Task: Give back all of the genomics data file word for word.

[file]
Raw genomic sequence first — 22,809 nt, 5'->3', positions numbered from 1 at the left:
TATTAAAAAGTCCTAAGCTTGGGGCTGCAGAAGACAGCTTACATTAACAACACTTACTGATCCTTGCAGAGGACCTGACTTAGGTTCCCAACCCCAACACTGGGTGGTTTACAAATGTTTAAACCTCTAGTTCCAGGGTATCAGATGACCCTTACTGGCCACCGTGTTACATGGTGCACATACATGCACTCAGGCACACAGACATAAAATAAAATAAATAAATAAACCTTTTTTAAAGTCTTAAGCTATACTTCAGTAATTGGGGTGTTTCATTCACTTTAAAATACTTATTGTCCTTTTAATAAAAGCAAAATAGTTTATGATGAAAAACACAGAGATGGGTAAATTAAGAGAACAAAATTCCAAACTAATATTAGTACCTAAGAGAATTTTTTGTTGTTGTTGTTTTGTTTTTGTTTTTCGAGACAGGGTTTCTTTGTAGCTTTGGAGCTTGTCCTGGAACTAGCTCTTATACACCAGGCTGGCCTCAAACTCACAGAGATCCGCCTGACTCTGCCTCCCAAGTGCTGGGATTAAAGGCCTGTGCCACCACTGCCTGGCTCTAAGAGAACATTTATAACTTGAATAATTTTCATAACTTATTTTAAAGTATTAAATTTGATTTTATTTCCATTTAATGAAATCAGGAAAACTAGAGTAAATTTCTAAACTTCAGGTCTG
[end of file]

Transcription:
Raw genomic sequence first — 22,809 nt, 5'->3', positions numbered from 1 at the left:
TATTAAAAAGTCCTAAGCTTGGGGCTGCAGAAGACAGCTTACATTAACAACACTTACTGATCCTTGCAGAGGACCTGACTTAGGTTCCCAACCCCAACACTGGGTGGTTTACAAATGTTTAAACCTCTAGTTCCAGGGTATCAGATGACCCTTACTGGCCACCGTGTTACATGGTGCACATACATGCACTCAGGCACACAGACATAAAATAAAATAAATAAATAAACCTTTTTTAAAGTCTTAAGCTATACTTCAGTAATTGGGGTGTTTCATTCACTTTAAAATACTTATTGTCCTTTTAATAAAAGCAAAATAGTTTATGATGAAAAACACAGAGATGGGTAAATTAAGAGAACAAAATTCCAAACTAATATTAGTACCTAAGAGAATTTTTTGTTGTTGTTGTTTTGTTTTTGTTTTTCGAGACAGGGTTTCTTTGTAGCTTTGGAGCTTGTCCTGGAACTAGCTCTTATACACCAGGCTGGCCTCAAACTCACAGAGATCCGCCTGACTCTGCCTCCCAAGTGCTGGGATTAAAGGCCTGTGCCACCACTGCCTGGCTCTAAGAGAACATTTATAACTTGAATAATTTTCATAACTTATTTTAAAGTATTAAATTTGATTTTATTTCCATTTAATGAAATCAGGAAAACTAGAGTAAATTTCTAAACTTCAGGTCTG